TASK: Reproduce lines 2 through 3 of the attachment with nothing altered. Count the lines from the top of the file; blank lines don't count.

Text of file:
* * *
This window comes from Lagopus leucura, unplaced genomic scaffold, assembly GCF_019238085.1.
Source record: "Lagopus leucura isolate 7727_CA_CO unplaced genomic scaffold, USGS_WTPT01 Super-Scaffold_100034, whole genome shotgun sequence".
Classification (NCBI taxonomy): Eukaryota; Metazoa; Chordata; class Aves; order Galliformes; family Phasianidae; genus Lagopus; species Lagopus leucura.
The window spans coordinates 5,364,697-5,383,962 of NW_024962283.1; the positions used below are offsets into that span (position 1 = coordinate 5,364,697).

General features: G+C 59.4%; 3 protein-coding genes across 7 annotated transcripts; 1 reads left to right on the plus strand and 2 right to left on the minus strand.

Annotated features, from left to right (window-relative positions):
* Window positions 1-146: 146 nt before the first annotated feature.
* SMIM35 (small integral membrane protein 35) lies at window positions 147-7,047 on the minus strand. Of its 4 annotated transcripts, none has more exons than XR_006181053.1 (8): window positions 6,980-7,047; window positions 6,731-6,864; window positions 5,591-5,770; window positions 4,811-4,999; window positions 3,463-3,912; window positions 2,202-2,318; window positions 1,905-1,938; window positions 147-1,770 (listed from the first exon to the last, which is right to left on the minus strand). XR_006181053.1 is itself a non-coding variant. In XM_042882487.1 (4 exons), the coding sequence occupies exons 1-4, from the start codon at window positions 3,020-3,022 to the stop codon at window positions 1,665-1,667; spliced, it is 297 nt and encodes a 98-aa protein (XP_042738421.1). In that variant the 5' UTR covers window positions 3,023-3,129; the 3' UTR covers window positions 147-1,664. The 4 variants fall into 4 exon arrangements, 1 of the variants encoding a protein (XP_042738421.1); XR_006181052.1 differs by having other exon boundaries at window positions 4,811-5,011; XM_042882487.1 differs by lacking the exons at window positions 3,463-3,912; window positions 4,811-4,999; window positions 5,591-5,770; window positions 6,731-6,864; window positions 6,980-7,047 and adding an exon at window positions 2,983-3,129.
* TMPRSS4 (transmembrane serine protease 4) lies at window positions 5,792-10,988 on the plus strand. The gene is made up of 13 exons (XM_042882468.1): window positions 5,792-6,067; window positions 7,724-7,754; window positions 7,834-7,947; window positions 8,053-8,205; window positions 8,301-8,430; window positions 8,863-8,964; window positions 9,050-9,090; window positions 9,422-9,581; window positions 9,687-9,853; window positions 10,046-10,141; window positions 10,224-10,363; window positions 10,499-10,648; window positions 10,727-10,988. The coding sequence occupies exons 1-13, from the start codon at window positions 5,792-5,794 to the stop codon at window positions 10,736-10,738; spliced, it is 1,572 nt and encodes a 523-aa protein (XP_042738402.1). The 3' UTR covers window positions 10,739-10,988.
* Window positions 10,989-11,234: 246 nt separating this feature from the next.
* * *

Source record: "Lagopus leucura isolate 7727_CA_CO unplaced genomic scaffold, USGS_WTPT01 Super-Scaffold_100034, whole genome shotgun sequence".
Classification (NCBI taxonomy): Eukaryota; Metazoa; Chordata; class Aves; order Galliformes; family Phasianidae; genus Lagopus; species Lagopus leucura.